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Saddle Research Trust – Part 6: The 20 Mile Tall Horse.

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Eohippus, the tiny forefather of modern equines. Photo from Wikipedia.

During lunch at the the SRT Conference, members of the Press were invited in to meet the Lecturers, and given 5-10 minutes to interview one of them. This was an unexpected treat… but also a bit nerve-wracking because I hadn’t prepared any questions so was forced to think on my feet while taking notes and trying to look intelligent!
I was allocated to Professor Renée van Weeren, who is an expert in Equine Musco-Skeletal Biology, and who lectured later that afternoon on how to apply Science to the Equine Industry. During our brief chat, he said that:

There is still a lot of resistance to science from the (horsey) public, which is very traditional.

There are many variables, always, of course.

There is a clear need to find empirical evidence.

Dressage is the most traditional of the equine spheres.

Progress is hampered, and of course horses are not rational!

There is a public groundswell of opinion about ‘cruelty’ and we must defend ourselves proactively.

Desperately trying to come up with an intelligent-sounding question, I asked about his biggest concern about the horse industry worldwide, as it is at the moment.

He thought for a few moments and then answered:

That horses are growing too fast, and getting too big (with associated problems such as OCD.)

All over the world, native horses and ponies are never especially tall. Anything larger is man-made, from many generations of selective breeding.

The average (mean) final height of Dutch horses have been growing by 1mm every year for the last 30 years.
This might not sound much at all, only 1 mm.


If Eohippus, the small proto-horse, the tiny, couple-of-hands-tall precursor to our modern equines, had grown at this rate, year on year, then it would now be … twenty miles tall.

I boggled, and asked if that was definitely correct, as I wrote it down. Yes, definitely, he repeated it verbatim.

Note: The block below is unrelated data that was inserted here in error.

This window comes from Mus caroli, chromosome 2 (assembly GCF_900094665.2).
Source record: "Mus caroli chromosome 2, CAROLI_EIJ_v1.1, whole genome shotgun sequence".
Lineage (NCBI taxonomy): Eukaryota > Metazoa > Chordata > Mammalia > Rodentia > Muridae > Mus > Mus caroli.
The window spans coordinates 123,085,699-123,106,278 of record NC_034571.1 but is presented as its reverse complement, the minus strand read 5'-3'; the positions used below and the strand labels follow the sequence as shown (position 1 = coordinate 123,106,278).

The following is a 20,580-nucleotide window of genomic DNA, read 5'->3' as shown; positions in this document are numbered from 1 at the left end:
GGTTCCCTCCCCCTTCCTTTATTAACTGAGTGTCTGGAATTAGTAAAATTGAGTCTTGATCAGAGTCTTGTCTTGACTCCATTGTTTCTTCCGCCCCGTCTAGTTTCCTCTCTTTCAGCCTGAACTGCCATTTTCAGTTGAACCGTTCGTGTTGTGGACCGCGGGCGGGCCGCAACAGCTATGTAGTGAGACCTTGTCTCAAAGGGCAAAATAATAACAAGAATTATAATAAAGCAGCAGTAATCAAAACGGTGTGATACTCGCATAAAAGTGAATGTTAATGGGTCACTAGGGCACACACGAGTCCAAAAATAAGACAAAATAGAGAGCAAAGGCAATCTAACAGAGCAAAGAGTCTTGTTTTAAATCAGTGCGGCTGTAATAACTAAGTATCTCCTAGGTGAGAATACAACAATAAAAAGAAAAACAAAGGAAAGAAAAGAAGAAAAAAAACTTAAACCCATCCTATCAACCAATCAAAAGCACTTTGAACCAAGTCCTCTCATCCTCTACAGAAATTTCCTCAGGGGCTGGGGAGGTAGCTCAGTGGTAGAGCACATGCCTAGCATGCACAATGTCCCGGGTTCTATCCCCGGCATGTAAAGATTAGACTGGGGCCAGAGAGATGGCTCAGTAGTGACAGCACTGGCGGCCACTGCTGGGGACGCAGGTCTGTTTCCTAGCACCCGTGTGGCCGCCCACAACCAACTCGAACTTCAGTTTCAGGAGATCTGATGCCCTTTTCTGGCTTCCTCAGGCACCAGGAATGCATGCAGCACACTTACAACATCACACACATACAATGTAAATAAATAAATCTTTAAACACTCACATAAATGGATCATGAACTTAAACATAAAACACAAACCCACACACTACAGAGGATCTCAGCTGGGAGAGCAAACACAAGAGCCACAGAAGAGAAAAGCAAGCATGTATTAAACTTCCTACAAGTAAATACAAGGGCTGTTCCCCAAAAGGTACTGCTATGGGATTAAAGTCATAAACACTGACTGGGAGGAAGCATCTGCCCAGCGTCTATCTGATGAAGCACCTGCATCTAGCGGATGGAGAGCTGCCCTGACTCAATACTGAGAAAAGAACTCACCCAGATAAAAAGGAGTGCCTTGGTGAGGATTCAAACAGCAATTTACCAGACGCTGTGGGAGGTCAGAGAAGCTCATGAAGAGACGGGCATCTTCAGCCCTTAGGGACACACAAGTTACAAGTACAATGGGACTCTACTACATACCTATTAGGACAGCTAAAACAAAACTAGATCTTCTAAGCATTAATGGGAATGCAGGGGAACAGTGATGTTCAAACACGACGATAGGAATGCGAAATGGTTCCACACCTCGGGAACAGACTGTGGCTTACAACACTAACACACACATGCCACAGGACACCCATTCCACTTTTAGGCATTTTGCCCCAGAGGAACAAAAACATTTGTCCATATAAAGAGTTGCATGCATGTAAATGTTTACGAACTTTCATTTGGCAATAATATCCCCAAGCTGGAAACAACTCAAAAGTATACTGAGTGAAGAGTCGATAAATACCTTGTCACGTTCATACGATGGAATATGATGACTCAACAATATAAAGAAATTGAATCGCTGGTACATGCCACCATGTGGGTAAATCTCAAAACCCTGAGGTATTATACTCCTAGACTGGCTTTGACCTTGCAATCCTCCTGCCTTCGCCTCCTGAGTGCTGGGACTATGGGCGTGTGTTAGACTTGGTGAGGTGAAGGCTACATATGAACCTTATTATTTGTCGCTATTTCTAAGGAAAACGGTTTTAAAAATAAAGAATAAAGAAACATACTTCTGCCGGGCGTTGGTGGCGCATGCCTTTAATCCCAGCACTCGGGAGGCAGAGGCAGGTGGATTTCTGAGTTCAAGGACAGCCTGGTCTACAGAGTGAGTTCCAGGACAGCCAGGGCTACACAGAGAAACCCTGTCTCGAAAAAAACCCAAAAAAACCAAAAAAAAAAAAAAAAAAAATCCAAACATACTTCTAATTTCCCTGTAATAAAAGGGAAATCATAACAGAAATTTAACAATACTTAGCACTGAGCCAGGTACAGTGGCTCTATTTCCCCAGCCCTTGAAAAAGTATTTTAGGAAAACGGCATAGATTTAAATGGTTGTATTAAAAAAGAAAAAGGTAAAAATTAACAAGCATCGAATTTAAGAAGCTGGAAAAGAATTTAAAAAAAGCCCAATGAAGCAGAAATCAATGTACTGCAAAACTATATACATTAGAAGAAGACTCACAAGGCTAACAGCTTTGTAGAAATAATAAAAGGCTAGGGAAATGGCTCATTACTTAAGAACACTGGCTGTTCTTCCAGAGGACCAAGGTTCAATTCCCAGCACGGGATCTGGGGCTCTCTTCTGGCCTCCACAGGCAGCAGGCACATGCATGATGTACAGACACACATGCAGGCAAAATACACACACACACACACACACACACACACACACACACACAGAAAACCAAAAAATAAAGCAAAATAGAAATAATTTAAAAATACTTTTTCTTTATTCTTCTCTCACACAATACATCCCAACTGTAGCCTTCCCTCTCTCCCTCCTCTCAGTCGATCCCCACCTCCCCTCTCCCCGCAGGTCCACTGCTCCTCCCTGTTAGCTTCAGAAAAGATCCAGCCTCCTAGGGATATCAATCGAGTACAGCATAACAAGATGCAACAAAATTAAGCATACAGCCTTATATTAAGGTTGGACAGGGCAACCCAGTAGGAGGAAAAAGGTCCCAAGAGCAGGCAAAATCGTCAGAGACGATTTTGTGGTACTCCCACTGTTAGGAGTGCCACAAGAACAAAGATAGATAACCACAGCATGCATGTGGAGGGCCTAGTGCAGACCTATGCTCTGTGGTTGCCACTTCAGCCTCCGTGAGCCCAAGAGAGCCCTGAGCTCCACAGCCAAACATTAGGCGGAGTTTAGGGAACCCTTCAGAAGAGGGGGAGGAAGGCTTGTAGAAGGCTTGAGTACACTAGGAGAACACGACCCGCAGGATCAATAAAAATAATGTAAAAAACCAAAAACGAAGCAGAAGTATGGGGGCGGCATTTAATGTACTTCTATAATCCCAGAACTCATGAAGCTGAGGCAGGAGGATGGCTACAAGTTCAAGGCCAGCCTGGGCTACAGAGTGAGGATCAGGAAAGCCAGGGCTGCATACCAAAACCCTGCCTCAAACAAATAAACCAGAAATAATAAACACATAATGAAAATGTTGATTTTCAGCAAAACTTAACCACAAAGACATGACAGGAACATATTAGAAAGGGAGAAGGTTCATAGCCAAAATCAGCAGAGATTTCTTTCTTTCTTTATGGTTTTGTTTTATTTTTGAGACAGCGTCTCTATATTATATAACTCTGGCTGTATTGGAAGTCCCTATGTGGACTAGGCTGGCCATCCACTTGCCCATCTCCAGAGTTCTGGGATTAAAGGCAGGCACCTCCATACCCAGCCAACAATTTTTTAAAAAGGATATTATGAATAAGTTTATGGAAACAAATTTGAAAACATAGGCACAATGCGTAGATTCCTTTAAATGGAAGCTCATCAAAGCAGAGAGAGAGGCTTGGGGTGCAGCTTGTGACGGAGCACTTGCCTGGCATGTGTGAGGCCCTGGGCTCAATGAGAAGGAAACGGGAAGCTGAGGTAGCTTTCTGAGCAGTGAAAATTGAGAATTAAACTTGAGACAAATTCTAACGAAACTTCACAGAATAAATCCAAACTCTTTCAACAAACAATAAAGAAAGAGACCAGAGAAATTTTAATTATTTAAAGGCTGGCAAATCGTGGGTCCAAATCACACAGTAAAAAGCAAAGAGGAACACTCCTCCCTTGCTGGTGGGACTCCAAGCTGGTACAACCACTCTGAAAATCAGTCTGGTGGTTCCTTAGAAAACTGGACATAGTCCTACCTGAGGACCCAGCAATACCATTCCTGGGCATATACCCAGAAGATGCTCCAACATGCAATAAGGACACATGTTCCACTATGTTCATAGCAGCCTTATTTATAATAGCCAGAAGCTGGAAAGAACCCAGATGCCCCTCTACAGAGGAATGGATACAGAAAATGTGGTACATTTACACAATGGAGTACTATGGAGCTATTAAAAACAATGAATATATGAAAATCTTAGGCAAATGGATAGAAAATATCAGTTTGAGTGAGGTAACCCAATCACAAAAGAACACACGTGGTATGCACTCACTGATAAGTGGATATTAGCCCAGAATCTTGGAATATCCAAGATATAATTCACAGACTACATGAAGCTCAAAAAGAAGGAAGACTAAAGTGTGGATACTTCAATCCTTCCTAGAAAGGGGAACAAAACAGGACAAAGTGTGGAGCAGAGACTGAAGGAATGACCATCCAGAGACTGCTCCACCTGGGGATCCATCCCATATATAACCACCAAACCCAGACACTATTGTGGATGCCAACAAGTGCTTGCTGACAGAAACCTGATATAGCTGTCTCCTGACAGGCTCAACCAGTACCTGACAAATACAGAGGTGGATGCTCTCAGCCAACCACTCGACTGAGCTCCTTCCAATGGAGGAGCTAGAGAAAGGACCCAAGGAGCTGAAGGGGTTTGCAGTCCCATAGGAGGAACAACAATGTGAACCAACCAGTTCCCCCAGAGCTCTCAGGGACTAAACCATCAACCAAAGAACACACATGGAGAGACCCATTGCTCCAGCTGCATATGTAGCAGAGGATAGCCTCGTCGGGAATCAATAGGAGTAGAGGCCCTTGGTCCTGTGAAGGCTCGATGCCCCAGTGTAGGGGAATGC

Our time was over… frustratingly. I could have cheerfully monopolised him, talking about equines for the next 24 hours!


[This ever-increasing height of specific breeds of competition horses should be a huge concern to us all. Pure physics shows that the longer something is, the weaker it usually is. Valegro and a host of other small, supreme equine athletes, including Jappeloup, Headley Bravo and many others, prove that, in the excellence stakes, size absolutely doesn’t matter. Also, smaller horses are often tougher. Huge horses rarely have very long careers. As humans get bigger, the temptation to keep breeding bigger and bigger horses is very clear… but should be resisted.]

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  • Another problem we are finding as saddle fitters is that horses are being bred to be more “uphill” but often run off towards the hind quarters making it tricky to fit a saddle that sits level….

  • Interesting, Sue. Yes, I can imagine the problems.
    My dressage trainer is very against this whole ‘horses being bred to be uphill’ thing… he says it was done yonks ago in Germany and didn’t work then either, just as it causes lots of problems for German Shepherd Dogs (same theory, a ‘balanced’ quadruped being bred to be higher in front…)

  • That’s interesting – the comparison with GSDs – we have those too – and one does unfortunately have dropped hips, so I hope he will stay sound into his old age. But I hadn’t thought of the connection with horses. I recently saw a photo of a champion broodmare – can’t remember which studbook – but she was shaped just like a giraffe, it was so extreme. I can’t find the photo now – someone posted it on Facebook, but I wish I had kept it, so if you come across it, please let me know!

  • Will do Anne. Thank you. Yes, I’ve seen a few horses shaped like that. I can see the basic sense of ‘if it’s built uphill it will be easier to ride uphill’ but of course there are reasons why horses are naturally level (ish).